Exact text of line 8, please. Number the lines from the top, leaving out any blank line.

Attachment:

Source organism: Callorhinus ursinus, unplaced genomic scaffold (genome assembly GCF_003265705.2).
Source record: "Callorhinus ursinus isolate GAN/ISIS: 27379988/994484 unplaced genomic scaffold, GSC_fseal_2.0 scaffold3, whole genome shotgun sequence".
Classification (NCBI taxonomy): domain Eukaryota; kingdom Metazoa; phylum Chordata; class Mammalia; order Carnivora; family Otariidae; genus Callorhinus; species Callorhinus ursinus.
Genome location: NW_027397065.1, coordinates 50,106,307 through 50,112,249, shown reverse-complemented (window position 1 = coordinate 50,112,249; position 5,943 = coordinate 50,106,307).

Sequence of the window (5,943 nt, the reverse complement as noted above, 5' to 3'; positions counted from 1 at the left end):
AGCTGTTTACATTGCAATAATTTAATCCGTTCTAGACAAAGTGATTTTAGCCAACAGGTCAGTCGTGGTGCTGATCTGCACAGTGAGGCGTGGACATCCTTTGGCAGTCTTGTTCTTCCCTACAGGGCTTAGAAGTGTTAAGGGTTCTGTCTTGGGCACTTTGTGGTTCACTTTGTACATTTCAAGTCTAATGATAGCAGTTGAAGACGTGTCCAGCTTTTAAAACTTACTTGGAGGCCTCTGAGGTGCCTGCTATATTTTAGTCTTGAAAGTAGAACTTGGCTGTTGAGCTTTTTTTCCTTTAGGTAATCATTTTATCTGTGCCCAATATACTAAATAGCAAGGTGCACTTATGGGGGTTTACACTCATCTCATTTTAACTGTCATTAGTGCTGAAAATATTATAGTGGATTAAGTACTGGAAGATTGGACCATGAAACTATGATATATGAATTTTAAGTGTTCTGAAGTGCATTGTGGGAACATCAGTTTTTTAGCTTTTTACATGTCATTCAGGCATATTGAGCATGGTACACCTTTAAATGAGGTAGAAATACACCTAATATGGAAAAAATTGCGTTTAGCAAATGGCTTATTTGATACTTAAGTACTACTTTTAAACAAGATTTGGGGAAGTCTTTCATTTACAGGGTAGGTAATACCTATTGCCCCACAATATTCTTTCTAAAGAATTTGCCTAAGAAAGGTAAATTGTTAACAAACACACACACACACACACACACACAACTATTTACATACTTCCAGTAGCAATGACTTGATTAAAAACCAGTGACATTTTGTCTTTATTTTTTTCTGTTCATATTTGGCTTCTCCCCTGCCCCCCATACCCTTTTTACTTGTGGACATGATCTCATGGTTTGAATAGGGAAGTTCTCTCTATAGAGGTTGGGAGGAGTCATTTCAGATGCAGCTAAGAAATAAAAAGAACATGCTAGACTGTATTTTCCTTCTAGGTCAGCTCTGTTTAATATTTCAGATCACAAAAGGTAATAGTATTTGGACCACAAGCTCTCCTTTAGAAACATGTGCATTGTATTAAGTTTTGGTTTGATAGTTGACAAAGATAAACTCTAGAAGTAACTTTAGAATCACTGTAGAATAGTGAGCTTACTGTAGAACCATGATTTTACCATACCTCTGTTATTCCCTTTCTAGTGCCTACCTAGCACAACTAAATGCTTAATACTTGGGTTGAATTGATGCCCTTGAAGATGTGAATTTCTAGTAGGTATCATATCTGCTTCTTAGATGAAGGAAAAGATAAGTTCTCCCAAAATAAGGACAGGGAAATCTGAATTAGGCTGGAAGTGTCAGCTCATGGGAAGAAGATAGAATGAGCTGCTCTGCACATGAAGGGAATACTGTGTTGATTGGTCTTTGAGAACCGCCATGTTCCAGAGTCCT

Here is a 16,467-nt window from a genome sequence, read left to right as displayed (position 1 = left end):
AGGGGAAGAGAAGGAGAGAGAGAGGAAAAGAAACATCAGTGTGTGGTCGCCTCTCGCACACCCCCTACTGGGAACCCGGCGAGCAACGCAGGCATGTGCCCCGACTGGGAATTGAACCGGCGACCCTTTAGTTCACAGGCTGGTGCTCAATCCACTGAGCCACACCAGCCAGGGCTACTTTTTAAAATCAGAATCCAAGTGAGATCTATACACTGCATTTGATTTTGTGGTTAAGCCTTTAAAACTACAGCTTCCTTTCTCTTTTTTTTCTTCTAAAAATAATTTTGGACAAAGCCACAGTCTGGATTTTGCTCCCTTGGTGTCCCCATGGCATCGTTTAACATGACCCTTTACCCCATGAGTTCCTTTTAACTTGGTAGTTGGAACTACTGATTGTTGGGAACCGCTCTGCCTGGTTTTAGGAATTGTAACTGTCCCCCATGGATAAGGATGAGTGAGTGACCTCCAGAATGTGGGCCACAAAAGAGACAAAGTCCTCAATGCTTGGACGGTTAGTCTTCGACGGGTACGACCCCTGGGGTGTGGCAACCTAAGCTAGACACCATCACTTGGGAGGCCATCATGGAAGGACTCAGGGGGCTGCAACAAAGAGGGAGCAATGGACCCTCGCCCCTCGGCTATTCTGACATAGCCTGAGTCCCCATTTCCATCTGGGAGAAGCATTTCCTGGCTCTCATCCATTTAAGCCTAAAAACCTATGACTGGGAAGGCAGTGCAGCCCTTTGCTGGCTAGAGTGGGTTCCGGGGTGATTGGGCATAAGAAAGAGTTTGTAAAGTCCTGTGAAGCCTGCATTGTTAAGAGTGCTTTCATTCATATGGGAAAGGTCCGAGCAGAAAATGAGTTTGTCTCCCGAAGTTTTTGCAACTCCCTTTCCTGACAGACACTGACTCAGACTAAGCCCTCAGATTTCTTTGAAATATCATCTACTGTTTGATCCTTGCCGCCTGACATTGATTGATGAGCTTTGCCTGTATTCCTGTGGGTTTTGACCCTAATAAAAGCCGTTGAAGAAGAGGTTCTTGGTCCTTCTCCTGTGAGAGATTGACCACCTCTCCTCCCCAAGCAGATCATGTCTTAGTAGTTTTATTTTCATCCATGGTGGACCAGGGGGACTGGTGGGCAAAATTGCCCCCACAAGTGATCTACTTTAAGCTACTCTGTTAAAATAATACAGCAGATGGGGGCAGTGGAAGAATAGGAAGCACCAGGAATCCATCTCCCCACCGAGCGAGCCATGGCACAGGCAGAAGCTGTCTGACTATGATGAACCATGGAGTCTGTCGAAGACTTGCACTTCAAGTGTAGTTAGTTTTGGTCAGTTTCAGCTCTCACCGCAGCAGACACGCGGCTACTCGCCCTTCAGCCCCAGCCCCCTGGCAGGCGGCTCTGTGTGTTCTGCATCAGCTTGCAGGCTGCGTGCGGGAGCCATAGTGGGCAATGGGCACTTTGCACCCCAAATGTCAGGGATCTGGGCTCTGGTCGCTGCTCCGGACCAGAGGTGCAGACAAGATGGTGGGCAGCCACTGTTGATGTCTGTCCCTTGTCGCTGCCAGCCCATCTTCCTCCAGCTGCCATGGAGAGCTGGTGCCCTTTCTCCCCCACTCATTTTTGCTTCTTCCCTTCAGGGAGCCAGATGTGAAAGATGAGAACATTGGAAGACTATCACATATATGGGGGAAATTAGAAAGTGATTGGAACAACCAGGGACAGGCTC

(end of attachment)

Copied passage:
AGGGGAAGAGAAGGAGAGAGAGAGGAAAAGAAACATCAGTGTGTGGTCGCCTCTCGCACACCCCCTACTGGGAACCCGGCGAGCAACGCAGGCATGTGCCCCGACTGGGAATTGAACCGGCGACCCTTTAGTTCACAGGCTGGTGCTCAATCCACTGAGCCACACCAGCCAGGGCTACTTTTTAAAATCAGAATCCAAGTGAGATCTATACACTGCATTTGATTTTGTGGTTAAGCCTTTAAAACTACAGCTTCCTTTCTCTTTTTTTTCTTCTAAAAATAATTTTGGACAAAGCCACAGTCTGGATTTTGCTCCCTTGGTGTCCCCATGGCATCGTTTAACATGACCCTTTACCCCATGAGTTCCTTTTAACTTGGTAGTTGGAACTACTGATTGTTGGGAACCGCTCTGCCTGGTTTTAGGAATTGTAACTGTCCCCCATGGATAAGGATGAGTGAGTGACCTCCAGAATGTGGGCCACAAAAGAGACAAAGTCCTCAATGCTTGGACGGTTAGTCTTCGACGGGTACGACCCCTGGGGTGTGGCAACCTAAGCTAGACACCATCACTTGGGAGGCCATCATGGAAGGACTCAGGGGGCTGCAACAAAGAGGGAGCAATGGACCCTCGCCCCTCGGCTATTCTGACATAGCCTGAGTCCCCATTTCCATCTGGGAGAAGCATTTCCTGGCTCTCATCCATTTAAGCCTAAAAACCTATGACTGGGAAGGCAGTGCAGCCCTTTGCTGGCTAGAGTGGGTTCCGGGGTGATTGGGCATAAGAAAGAGTTTGTAAAGTCCTGTGAAGCCTGCATTGTTAAGAGTGCTTTCATTCATATGGGAAAGGTCCGAGCAGAAAATGAGTTTGTCTCCCGAAGTTTTTGCAACTCCCTTTCCTGACAGACACTGACTCAGACTAAGCCCTCAGATTTCTTTGAAATATCATCTACTGTTTGATCCTTGCCGCCTGACATTGATTGATGAGCTTTGCCTGTATTCCTGTGGGTTTTGACCCTAATAAAAGCCGTTGAAGAAGAGGTTCTTGGTCCTTCTCCTGTGAGAGATTGACCACCTCTCCTCCCCAAGCAGATCATGTCTTAGTAGTTTTATTTTCATCCATGGTGGACCAGGGGGACTGGTGGGCAAAATTGCCCCCACAAGTGATCTACTTTAAGCTACTCTGTTAAAATAATACAGCAGATGGGGGCAGTGGAAGAATAGGAAGCACCAGGAATCCATCTCCCCACCGAGCGAGCCATGGCACAGGCAGAAGCTGTCTGACTATGATGAACCATGGAGTCTGTCGAAGACTTGCACTTCAAGTGTAGTTAGTTTTGGTCAGTTTCAGCTCTCACCGCAGCAGACACGCGGCTACTCGCCCTTCAGCCCCAGCCCCCTGGCAGGCGGCTCTGTGTGTTCTGCATCAGCTTGCAGGCTGCGTGCGGGAGCCATAGTGGGCAATGGGCACTTTGCACCCCAAATGTCAGGGATCTGGGCTCTGGTCGCTGCTCCGGACCAGAGGTGCAGACAAGATGGTGGGCAGCCACTGTTGATGTCTGTCCCTTGTCGCTGCCAGCCCATCTTCCTCCAGCTGCCATGGAGAGCTGGTGCCCTTTCTCCCCCACTCATTTTTGCTTCTTCCCTTCAGGGAGCCAGATGTGAAAGATGAGAACATTGGAAGACTATCACATATATGGGGGAAATTAGAAAGTGATTGGAACAACCAGGGACAGGCTC